Genes May Have Role in Colorectal
and Prostate Cancers
suggest there may be a common genetic link to the development of colorectal
and prostate cancers.
Malcolm Dunlop, MD, of the
University of Edinburgh, said the findings are likely to question how the
malignancies develop, as a small percentage of patients were found to have a
common thread, although he cautions that the exact pathway is still unknown.
The results of the study, led by Brent Zanke, MD, PhD, of Cancer Care Ontario,
were reported online in Nature Genetics along with results of case
controls studies from the U.S. and U.K. According to U.S. researcher
Christopher Haiman, PhD, of the University of Southern California, this is the
first time a common genetic risk factor has been shown to be associated with
multiple cancer types.
Drug in Development May Block HIV
According to Calvin
Cohen, MD, of the Community Research Initiative of New England and Harvard
Medical School, a new drug in early development may be effective in blocking
the HIV virus from entering cells. Early results show that the drug, known as
INCB009471, exhibited a long half-life and lowered the viral load for up to
two weeks after the treatment was stopped.
The results were presented at the
International AIDS Society meeting held this summer in Sydney, Australia. The
drug is a member of a class of drugs known as CCR5 inhibitors, which block one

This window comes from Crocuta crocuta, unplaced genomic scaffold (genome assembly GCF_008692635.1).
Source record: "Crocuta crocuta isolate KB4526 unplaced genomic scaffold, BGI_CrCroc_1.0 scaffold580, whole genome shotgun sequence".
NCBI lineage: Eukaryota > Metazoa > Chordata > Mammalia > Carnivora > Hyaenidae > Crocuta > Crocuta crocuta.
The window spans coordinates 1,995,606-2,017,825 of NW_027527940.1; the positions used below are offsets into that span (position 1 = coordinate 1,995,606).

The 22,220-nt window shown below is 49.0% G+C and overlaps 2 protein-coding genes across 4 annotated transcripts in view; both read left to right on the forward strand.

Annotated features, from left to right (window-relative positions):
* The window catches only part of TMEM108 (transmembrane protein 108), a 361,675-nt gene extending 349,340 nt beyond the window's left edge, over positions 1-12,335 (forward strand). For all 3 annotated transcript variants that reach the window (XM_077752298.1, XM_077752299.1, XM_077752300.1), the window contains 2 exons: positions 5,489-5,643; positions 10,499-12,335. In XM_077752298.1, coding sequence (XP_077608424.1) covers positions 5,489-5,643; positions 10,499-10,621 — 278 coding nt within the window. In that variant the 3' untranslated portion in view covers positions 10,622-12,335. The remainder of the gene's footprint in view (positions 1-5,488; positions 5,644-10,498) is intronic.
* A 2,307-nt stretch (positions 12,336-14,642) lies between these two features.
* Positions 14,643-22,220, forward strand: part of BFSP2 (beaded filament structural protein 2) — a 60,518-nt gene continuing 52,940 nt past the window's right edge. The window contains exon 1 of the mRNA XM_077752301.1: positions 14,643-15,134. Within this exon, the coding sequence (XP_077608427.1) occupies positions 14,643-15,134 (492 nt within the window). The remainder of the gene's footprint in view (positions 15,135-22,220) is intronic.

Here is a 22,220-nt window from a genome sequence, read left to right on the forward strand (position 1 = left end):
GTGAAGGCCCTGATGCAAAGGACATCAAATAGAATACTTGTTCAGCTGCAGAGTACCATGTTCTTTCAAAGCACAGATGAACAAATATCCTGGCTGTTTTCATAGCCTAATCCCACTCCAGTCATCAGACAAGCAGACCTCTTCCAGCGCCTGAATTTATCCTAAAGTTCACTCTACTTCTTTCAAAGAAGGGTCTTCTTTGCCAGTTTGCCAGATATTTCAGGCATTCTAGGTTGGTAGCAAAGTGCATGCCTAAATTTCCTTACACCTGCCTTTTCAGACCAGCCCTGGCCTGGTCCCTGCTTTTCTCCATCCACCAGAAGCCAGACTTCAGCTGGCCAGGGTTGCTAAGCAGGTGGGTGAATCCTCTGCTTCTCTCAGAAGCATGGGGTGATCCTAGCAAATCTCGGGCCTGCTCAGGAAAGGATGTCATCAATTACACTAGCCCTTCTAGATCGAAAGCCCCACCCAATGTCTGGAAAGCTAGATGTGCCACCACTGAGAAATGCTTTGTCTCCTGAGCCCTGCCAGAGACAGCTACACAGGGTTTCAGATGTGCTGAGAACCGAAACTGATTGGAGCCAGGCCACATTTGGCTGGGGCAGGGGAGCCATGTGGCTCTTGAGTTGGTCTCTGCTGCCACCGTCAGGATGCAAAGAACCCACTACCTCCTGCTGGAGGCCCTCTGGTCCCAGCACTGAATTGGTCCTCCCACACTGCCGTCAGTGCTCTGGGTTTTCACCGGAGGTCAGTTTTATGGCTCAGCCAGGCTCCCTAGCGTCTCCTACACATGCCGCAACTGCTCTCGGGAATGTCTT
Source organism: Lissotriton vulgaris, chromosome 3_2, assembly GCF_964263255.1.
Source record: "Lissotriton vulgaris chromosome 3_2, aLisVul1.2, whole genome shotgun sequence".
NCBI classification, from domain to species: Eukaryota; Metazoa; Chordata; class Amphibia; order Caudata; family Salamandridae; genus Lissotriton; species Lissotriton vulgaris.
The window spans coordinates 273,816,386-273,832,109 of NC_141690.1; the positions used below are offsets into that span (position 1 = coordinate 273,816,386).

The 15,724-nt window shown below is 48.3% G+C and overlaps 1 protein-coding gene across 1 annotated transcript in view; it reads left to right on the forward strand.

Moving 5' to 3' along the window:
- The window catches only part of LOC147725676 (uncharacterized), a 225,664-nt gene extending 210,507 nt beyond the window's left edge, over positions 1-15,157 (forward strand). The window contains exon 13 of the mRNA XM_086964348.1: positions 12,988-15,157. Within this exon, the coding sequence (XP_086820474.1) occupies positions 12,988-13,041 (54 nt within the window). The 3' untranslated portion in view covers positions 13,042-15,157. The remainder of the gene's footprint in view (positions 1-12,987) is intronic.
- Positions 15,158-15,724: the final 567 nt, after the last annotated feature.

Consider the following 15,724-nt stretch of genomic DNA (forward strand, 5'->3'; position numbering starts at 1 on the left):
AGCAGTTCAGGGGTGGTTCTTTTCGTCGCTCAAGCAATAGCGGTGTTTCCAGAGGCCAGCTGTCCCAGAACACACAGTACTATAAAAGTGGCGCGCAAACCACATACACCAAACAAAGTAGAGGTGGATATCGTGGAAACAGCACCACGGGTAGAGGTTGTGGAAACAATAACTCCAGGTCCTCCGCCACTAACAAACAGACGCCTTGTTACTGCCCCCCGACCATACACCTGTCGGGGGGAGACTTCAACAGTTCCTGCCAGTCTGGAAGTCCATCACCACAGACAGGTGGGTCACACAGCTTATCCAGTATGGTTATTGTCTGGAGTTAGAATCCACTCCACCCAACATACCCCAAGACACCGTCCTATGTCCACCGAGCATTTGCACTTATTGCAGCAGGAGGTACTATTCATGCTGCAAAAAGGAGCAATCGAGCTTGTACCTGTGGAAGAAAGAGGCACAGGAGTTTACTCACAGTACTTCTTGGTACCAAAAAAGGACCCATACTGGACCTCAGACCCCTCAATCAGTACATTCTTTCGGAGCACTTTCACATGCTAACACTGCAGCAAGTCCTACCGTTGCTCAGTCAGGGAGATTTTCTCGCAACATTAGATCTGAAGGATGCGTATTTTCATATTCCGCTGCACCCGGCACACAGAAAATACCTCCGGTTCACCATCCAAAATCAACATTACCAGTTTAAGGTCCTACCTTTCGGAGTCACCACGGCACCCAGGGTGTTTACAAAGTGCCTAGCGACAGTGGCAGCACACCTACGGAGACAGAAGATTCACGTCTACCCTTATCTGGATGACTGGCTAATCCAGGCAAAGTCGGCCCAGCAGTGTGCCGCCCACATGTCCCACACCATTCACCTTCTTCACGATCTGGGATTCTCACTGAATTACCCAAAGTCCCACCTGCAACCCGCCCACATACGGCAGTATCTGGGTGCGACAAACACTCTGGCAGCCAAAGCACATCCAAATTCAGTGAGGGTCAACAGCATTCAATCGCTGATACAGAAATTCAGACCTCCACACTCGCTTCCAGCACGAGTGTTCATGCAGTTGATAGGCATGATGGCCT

of the molecular pathways used by HIV to enter target cells. Dr. Cohen
indicated that an added benefit of the drug is the fact that because of its
long period of efficacy, it is possible that it might have to be taken only
every few days, rather than once or more a day. Patients in the trial
exhibited no serious adverse events and no participants dropped out of the
study because of the drug's side effects.
Diaphragms Do Not Offer More HIV
Protection than Condoms Alone
randomized, controlled studies in Africa revealed that a diaphragm and gel
does not lower a woman's risk of HIV infection any less than the use of a
condom alone. The results were documented by Nancy Padian, PhD, of the
University of California at San Francisco, and colleagues and presented online
The study, known as the Methods for
Improving Reproductive Health in Africa (MIRA) trial, was conducted to find
ways of preventing HIV transmission that, unlike condoms, would be controlled
by women. The hopes that a diaphragm would show positive results were founded
in the fact that a diaphragm can be inserted discreetly and that previous
evidence suggests they block HIV from entering especially vulnerable tissues
of the cervix.
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